Network communication port 206 is compatible with a variety of physical and logical network protocols including, for example, TCP/IP and Novell NetWare. A loop back address 207 enables network management applications executing on target device 112 to access local storage areas and resources using the local network protocol stack and local network parameters rather than accessing the storage area on the network device directly. By using the network protocol stack, network applications can access network parameters on a local device and a remote device in a uniform manner. For example, a network management application executing on target network device 112 can access network parameters associated with a remote network device or a local network device through network communication port 206 by specifying either the network address of the remote network device or the local device respectively. Specifically, the network management application executing on the local device can access network parameters of the local network device by specifying loop back address 207. In effect, loop back address 207 provides indirect access to the network parameters of the local device through the network protocol stack.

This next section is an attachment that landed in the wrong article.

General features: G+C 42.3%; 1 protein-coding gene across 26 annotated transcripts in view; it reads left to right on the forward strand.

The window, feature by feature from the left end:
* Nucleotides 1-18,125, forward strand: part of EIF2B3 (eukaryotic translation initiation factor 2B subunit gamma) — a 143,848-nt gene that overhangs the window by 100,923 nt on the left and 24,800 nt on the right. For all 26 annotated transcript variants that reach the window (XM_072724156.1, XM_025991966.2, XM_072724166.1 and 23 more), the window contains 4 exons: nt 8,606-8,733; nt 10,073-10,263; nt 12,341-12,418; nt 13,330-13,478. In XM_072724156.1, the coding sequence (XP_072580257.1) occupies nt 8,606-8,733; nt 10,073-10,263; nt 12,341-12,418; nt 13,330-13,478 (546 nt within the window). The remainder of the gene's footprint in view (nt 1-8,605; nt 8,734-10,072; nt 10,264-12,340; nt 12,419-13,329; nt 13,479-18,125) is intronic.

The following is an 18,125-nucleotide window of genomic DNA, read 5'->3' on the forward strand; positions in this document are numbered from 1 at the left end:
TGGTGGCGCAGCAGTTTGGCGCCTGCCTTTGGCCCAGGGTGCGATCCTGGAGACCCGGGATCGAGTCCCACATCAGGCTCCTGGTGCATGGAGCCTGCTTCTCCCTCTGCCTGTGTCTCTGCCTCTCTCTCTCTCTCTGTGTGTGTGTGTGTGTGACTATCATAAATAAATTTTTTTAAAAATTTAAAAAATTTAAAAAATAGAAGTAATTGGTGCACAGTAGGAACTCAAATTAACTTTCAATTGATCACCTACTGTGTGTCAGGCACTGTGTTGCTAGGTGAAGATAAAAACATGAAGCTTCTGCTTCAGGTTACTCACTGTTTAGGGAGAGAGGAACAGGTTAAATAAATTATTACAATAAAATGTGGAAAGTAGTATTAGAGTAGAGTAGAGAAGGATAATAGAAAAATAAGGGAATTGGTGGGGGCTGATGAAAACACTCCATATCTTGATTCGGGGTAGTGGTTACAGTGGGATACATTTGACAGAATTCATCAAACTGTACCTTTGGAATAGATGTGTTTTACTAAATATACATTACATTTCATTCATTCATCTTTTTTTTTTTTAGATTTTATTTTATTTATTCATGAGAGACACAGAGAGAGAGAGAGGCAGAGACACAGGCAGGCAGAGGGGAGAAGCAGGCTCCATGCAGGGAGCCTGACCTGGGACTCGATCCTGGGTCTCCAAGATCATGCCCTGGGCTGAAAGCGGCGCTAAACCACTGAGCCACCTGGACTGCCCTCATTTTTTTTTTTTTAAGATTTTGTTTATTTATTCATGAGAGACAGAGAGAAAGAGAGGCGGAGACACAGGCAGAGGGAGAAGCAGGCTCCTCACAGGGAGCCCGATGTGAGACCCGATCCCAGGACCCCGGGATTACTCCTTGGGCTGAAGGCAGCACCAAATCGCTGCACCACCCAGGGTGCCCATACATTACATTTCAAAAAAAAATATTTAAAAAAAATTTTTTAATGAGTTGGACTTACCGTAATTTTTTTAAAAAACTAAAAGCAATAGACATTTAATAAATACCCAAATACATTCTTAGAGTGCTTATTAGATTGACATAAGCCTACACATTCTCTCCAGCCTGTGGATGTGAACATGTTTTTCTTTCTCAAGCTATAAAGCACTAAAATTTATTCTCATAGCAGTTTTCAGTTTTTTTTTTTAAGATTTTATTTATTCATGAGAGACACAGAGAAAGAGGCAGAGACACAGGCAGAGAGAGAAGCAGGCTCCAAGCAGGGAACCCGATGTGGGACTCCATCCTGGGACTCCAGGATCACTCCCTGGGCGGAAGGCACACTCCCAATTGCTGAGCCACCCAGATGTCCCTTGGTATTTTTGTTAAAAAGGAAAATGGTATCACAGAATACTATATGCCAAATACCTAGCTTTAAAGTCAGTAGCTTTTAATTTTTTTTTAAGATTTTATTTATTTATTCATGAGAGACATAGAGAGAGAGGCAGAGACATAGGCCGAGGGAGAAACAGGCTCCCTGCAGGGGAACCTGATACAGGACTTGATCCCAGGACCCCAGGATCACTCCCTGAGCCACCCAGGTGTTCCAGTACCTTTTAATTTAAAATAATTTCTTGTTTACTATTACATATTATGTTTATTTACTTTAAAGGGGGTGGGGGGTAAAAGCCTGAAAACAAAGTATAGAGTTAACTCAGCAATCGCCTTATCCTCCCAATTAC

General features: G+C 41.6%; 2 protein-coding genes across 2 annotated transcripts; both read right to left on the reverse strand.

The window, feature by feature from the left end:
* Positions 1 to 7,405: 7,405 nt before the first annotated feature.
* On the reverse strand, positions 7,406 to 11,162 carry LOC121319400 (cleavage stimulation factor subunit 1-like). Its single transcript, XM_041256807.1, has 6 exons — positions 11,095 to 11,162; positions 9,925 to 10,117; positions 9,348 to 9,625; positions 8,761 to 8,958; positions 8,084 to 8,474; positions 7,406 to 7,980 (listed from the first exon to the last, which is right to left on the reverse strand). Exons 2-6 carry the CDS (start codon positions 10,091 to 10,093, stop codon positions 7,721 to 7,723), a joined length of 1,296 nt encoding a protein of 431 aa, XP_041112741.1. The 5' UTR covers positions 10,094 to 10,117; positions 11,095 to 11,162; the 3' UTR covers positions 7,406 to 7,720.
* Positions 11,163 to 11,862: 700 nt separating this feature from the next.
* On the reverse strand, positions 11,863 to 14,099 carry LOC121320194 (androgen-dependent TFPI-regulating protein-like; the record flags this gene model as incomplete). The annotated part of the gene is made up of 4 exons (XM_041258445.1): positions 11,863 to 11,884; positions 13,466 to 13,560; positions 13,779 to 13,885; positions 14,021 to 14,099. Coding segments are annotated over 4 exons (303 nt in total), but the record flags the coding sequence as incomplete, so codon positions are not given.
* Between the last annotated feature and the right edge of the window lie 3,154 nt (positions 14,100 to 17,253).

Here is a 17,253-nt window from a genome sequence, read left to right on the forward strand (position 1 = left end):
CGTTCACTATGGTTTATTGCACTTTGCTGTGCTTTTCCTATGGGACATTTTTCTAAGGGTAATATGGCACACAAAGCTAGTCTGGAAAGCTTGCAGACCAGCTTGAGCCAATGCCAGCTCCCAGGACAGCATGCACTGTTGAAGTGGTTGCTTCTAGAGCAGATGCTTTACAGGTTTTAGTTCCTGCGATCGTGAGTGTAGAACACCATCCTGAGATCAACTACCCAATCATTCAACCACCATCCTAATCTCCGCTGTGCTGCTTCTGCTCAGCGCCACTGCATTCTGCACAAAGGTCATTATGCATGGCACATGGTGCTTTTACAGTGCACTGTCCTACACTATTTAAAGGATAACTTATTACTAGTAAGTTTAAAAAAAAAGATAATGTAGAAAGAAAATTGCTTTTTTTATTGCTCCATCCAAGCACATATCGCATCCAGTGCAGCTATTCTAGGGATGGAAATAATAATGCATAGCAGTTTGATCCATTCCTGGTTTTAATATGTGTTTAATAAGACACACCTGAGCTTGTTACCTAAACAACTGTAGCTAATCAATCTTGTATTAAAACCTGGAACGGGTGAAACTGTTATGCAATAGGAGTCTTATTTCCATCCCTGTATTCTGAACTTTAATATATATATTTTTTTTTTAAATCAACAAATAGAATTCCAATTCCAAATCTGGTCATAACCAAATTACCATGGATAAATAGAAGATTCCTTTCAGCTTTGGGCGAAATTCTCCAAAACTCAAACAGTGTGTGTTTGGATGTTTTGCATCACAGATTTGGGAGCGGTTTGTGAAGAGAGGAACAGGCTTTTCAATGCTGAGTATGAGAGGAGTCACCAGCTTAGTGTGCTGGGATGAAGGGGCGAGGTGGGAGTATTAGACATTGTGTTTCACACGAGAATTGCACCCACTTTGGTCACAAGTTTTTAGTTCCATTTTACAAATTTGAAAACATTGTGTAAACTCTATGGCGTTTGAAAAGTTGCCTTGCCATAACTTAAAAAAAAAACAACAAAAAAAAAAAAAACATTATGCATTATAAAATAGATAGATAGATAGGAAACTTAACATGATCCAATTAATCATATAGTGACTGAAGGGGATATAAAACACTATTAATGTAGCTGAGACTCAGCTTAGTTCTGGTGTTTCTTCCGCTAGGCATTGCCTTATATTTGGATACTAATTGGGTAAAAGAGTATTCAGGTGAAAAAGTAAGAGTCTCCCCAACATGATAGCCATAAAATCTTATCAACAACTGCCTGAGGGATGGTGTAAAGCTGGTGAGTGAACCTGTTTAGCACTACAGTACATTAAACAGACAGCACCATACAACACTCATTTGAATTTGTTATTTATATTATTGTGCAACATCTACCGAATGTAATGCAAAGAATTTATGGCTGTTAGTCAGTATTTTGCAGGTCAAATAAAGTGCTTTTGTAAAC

Secondary storage 208 may include a disk drive, CD-ROM, or any other storage device used by target network device 112. Input-output ports 210 include physical connections for terminals, printers, pointing devices, keyboards, or any other device useful in operating target network device 112.
During execution, memory 202 includes a real time operating system (RTOS) 212, an annotation layer 214, a native variable interface 216, a simple network management protocol (SNMP)stack 217, a virtual machine runtime environment 218, a management information database (MIB)map 220, a MIB compiler 221, an object- oriented MIB interface 222, a mobile agent module 224, and a client application 226. On target network device 112, RTOS 212 provides improved performance by executing instructions as they arrive without interruption or delay. A general-purpose operating system may be used in lieu of RTOS 212 but may reduce performance of target network device 112 as processes are preempted and swapped out of memory.